DCT elements offer increased opportunities to participate more easily, flexibly, conveniently and at a remote location of patients’ choosing. Recruiting patients is generally made easier when patients don’t feel like they must commit to driving repeatedly to a site over the duration of the trial, along with the typical issues of making family and work arrangements. While some visits may not be conducive to a home visit, many others are and could lower the threshold of patients’ willingness to enroll. The use of mobile research nurses to support remote clinical trial activity results in decreases in screen failure rates.
The Tufts data and analysis suggest that screen failures account for 11% of trial costs. The data also indicate that the average screen failure rate for trials without DCT elements is 31.5% for Phase II and 29.9% for Phase III vs those with DCT at 24.1% and 20.1%, respectively
3. Reduction in clinical phase cycle times
Mobile research nurses, like those directly managed and trained by PCM Trials, a leading provider of mobile research nurses, play a central role in reducing phase cycle times. Deploying mobile research nurses to patients’ homes allows better compliance to protocol, decreases missed visits due to patients encountering challenges (be it family or economic driven) and encourages patients to stay with the trials. Most of us have witnessed patients who tried their best to adhere to visit schedules, yet all it takes is a snowstorm or deep freeze, an unreliable car or family caregivers who normally drive the patient getting sick themselves, and the visit windows may be missed. DCT trials, according to Claudia Lucchinetti, director of Mayo Clinic Center for Clinical and Translational Research, could have up to a 90% higher retention rate than the more-traditional models.
Measured from the start of one phase to the start of the next, the Tufts study showed reductions in cycle times have the greatest impact on value in both Phase II and Phase III trials. Benchmark data specifically shows that Phase II and Phase III durations can be reduced at least 10%, or three months, for each phase. The reductions in time bring revenues for drugs that make it to market closer to the start of phase testing, thus increasing cash flows after discounting.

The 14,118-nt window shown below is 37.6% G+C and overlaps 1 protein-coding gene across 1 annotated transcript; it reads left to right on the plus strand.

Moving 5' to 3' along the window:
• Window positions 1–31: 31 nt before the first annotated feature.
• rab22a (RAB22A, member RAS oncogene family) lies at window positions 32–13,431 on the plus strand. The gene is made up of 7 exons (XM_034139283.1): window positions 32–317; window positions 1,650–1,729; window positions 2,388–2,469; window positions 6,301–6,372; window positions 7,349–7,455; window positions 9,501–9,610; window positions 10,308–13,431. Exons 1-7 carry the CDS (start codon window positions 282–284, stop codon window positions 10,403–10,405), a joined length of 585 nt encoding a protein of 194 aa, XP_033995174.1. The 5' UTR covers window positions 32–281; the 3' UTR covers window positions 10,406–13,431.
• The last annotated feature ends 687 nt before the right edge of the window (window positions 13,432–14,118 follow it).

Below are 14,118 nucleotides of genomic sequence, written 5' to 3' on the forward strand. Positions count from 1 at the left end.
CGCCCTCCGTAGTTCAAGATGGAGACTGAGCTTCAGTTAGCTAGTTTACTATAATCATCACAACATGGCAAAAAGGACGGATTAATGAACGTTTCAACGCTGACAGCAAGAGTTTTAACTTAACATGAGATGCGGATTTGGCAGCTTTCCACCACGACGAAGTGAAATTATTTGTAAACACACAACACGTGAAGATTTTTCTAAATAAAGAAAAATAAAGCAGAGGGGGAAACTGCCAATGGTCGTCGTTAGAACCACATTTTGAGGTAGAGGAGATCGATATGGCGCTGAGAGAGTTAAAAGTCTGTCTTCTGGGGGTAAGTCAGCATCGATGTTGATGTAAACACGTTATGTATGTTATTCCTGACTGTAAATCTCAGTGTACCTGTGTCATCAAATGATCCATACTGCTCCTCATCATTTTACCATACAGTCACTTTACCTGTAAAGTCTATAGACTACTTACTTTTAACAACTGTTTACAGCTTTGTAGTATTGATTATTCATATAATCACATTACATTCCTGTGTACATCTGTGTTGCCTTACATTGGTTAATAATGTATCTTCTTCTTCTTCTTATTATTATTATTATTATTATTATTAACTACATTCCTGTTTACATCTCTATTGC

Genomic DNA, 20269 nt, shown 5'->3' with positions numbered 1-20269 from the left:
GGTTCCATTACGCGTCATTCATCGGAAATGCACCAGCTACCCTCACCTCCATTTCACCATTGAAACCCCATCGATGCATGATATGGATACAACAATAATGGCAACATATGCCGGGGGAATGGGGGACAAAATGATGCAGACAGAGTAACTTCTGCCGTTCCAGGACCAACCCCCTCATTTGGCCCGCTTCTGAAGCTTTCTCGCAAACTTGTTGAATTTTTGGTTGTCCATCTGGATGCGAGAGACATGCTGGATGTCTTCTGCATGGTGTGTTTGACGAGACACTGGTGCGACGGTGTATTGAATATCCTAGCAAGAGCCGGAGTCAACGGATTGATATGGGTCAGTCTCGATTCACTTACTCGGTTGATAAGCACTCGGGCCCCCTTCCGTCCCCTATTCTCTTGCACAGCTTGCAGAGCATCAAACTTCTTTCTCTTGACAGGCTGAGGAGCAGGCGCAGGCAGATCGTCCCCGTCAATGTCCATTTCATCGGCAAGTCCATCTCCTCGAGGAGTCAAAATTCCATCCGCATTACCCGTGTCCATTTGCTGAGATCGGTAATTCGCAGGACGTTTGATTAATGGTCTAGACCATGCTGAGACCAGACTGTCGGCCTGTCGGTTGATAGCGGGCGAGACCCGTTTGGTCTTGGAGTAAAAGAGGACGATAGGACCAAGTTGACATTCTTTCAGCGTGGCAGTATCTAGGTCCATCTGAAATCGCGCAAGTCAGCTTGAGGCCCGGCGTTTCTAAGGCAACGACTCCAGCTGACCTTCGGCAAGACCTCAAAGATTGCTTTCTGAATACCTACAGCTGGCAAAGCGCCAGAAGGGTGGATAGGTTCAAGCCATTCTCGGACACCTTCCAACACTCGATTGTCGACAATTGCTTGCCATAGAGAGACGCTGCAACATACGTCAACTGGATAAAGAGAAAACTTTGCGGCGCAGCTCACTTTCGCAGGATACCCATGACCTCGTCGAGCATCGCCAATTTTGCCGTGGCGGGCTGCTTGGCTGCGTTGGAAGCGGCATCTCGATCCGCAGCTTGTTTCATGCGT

Benefits beyond the cost savings
While the Tufts study and various high-profile case studies prove DCTs are financially advantageous, they are increasingly important for inclusion and diversity reasons, as well.
In its November 2020 guidance, The FDA encouraged sponsors to make trial participation less burdensome on patients and recommended that sponsors “consider the use of mobile medical professionals, such as nurses and phlebotomists, to visit participants at their locations instead of requiring participants to visit distant clinical trial sites…”
Much of the reason behind the FDA guidance was based on a need to increase diversity in clinical trials so that participants better mirror the patients most likely to benefit from the investigational drugs.
According to Dr. Lucchinetti, Black people make up 13% of the American population but represent less than 5% of clinical trials. Hispanic people are about 18% of the American population but less than 1% of participants in clinical trials.
Besides enhancing diversity by removing many of the barriers that prevent certain populations from participating in clinical trials, mobile research nurses can reduce anxiety among patients, especially when they live in the same communities as the study participants, look like them, and visit them in the familiar environment of their homes. This enhances the comfort level for patients, as compared to what they may experience travelling to research sites which often are in unfamiliar neighborhoods far from where they live and where they must interface with unfamiliar personnel in an institutional setting that may feel cold and intimidating. PCM Trials is an example of a company that focuses on recruiting its mobile research nurses from the local communities to establish greater rapport with patients.
It’s important to note that mobile research nurse visits can be initiated during protocol development or later, as a rescue strategy. Evidence gathered to date suggests, however, superior in-window results when mobile protocols are built into the trial from the beginning, rather than treated as an afterthought that may require adjustments in the protocols. PCM Trials, for example, was able to maintain nearly a 100% in-window rate even during the peak of the pandemic because it was able to adapt to existing trial protocols.